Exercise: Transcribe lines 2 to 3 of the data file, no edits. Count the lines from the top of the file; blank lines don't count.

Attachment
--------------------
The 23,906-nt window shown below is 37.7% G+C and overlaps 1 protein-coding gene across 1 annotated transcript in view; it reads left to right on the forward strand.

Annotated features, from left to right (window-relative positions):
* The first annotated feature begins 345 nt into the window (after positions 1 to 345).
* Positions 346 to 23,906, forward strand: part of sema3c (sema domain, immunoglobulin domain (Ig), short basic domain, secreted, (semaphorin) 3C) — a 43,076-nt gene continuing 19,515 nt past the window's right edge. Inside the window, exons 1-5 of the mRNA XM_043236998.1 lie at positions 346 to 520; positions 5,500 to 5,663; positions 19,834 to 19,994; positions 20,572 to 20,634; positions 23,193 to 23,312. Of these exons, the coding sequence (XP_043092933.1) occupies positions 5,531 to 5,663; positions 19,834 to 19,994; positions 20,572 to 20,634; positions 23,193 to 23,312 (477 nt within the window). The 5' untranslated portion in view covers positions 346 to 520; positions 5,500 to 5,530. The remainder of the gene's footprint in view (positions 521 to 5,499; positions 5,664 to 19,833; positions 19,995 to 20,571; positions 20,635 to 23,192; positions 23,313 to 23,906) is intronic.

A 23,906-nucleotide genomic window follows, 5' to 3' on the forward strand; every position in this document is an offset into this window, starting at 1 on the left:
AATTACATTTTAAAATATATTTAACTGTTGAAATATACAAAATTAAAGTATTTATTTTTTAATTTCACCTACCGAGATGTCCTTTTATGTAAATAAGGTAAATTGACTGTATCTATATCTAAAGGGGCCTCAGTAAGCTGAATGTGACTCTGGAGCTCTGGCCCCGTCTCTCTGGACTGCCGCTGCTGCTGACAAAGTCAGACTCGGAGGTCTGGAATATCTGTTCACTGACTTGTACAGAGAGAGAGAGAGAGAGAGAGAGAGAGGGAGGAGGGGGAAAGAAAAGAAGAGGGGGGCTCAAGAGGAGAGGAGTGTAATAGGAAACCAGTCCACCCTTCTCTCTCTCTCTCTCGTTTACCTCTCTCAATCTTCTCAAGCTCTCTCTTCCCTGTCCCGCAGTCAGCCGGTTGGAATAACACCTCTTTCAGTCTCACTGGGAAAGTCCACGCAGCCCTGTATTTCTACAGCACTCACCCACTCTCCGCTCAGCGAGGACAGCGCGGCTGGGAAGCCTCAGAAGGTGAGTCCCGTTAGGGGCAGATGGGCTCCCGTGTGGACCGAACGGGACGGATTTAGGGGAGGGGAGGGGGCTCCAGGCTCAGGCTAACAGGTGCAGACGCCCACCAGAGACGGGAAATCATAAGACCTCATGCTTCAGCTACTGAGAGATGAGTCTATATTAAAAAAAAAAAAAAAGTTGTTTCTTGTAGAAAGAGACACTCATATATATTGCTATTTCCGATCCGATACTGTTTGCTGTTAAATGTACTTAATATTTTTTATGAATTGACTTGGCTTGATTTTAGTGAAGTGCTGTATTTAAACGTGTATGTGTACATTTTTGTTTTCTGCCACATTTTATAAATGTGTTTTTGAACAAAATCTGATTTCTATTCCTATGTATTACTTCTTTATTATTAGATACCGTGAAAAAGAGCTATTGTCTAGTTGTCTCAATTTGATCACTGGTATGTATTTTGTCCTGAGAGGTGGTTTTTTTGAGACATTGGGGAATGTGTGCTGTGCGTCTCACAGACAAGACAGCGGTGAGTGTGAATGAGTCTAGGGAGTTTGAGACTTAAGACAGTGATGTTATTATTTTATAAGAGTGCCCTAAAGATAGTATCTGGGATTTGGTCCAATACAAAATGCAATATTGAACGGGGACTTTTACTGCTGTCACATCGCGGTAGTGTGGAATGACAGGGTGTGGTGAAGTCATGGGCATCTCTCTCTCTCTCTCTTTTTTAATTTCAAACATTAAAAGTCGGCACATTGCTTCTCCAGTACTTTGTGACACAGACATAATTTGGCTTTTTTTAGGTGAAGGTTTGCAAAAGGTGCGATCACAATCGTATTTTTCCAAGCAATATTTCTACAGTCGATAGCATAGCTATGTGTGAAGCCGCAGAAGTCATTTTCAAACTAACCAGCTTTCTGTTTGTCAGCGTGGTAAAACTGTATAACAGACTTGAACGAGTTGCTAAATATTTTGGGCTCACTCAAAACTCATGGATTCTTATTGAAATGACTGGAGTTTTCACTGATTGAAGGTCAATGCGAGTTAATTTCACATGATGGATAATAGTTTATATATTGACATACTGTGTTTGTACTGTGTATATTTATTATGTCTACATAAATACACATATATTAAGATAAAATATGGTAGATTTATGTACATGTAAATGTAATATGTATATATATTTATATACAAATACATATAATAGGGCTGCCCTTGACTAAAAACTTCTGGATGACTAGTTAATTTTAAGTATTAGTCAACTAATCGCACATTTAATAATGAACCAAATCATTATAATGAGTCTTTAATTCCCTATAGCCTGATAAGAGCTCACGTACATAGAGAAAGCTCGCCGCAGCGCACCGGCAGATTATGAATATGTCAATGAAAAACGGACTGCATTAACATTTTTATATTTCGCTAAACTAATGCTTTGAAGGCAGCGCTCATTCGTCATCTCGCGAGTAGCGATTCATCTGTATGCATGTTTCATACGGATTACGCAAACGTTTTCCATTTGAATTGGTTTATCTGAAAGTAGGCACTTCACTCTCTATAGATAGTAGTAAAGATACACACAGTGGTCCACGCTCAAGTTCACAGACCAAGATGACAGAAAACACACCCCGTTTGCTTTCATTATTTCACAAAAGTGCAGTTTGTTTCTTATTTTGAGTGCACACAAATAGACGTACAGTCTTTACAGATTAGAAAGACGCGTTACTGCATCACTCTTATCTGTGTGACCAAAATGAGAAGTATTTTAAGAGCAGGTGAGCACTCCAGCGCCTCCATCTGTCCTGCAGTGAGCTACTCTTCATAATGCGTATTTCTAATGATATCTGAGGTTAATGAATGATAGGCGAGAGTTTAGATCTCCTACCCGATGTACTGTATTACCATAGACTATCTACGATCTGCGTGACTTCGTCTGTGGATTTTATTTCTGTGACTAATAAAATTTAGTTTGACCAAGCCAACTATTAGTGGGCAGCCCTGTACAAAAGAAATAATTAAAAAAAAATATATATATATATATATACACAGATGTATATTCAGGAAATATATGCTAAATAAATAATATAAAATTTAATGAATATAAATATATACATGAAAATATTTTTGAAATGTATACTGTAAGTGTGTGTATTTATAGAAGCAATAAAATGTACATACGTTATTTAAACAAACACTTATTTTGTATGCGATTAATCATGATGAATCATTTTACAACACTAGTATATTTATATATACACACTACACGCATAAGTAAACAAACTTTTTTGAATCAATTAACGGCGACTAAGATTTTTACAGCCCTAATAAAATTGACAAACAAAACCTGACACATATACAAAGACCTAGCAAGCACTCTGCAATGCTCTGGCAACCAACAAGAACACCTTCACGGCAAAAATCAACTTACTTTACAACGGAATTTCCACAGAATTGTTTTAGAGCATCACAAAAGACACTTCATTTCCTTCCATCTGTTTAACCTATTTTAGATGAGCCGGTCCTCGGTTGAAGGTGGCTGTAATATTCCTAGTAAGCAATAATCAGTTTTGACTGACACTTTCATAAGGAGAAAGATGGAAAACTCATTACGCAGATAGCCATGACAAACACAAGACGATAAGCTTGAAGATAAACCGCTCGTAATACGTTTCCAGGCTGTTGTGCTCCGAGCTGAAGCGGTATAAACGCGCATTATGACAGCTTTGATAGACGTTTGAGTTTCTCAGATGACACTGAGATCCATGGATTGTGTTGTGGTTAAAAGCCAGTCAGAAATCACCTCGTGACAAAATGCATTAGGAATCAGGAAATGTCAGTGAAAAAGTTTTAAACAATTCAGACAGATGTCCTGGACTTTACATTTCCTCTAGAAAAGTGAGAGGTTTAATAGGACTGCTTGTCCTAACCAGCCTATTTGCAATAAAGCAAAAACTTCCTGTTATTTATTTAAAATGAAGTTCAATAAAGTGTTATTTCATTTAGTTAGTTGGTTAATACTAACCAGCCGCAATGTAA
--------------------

Annotated features, from left to right (window-relative positions):
* The first annotated feature begins 345 nt into the window (after positions 1 to 345).